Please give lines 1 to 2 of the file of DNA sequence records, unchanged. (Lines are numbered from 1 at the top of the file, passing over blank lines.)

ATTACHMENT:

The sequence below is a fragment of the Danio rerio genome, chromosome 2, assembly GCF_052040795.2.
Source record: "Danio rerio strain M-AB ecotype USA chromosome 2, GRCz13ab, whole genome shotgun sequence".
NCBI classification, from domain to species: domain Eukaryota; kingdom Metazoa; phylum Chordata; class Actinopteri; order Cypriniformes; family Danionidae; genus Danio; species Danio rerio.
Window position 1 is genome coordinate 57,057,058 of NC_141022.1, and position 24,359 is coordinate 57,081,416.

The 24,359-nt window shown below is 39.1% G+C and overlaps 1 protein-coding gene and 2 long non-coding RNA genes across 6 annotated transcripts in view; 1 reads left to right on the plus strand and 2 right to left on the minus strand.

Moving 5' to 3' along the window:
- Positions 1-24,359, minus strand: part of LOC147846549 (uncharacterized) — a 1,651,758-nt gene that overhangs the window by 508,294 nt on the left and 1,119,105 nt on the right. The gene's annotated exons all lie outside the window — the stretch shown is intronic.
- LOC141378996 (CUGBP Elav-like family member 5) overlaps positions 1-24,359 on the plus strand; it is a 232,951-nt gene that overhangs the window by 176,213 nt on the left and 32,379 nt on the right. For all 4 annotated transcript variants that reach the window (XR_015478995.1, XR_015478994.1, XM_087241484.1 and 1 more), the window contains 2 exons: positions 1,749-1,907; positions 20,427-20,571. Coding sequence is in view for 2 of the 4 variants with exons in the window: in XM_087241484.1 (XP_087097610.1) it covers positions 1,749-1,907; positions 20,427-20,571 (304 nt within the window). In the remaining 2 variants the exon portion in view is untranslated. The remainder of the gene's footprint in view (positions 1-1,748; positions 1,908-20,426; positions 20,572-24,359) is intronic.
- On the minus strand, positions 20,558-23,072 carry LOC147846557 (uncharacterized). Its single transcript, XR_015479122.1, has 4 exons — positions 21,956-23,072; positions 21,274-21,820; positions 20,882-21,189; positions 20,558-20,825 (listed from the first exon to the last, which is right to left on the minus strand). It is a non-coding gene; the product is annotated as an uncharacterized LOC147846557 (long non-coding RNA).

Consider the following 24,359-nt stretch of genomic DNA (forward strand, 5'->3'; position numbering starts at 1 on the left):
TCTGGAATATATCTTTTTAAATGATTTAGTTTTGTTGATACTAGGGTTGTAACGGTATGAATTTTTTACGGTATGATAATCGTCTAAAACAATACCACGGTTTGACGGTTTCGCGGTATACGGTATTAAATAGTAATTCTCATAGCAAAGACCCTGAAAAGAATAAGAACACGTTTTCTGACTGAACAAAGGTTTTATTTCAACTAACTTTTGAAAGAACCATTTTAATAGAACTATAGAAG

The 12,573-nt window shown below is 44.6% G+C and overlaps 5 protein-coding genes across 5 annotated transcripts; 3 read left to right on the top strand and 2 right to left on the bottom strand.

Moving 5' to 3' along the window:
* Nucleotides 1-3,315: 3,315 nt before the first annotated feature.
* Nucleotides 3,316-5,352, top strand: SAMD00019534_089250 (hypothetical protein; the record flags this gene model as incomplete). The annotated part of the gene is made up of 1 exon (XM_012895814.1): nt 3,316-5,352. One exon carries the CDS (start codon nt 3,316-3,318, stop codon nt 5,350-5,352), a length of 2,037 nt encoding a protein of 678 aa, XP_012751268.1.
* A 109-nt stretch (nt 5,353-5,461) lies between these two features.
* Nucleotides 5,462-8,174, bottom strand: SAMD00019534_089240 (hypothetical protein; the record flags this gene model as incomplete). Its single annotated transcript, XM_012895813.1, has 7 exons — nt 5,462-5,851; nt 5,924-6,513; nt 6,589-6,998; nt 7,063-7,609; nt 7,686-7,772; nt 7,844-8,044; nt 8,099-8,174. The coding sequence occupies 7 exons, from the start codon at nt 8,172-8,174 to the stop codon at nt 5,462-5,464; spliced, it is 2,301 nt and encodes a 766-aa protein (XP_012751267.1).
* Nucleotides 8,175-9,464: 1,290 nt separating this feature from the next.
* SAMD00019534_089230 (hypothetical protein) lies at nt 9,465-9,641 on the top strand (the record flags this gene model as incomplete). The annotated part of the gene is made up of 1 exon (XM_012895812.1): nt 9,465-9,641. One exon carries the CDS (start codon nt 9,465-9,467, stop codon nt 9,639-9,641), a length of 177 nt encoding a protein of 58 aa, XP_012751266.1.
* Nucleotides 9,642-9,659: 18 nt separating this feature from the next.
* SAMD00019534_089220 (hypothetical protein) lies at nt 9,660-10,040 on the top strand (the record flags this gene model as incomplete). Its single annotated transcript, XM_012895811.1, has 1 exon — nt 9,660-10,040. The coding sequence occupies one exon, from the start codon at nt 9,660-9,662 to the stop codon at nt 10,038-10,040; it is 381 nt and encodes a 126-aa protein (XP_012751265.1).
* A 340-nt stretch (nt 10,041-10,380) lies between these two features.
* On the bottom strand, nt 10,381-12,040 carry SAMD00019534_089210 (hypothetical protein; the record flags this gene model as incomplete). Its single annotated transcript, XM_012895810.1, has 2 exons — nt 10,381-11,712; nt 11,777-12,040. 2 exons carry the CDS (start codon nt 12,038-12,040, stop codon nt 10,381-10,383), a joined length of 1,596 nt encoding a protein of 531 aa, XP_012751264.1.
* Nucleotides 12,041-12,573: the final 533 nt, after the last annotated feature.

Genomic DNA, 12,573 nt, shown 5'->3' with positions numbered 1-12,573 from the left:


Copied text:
The sequence below is a fragment of the Danio rerio genome, chromosome 2, assembly GCF_052040795.2.
Source record: "Danio rerio strain M-AB ecotype USA chromosome 2, GRCz13ab, whole genome shotgun sequence".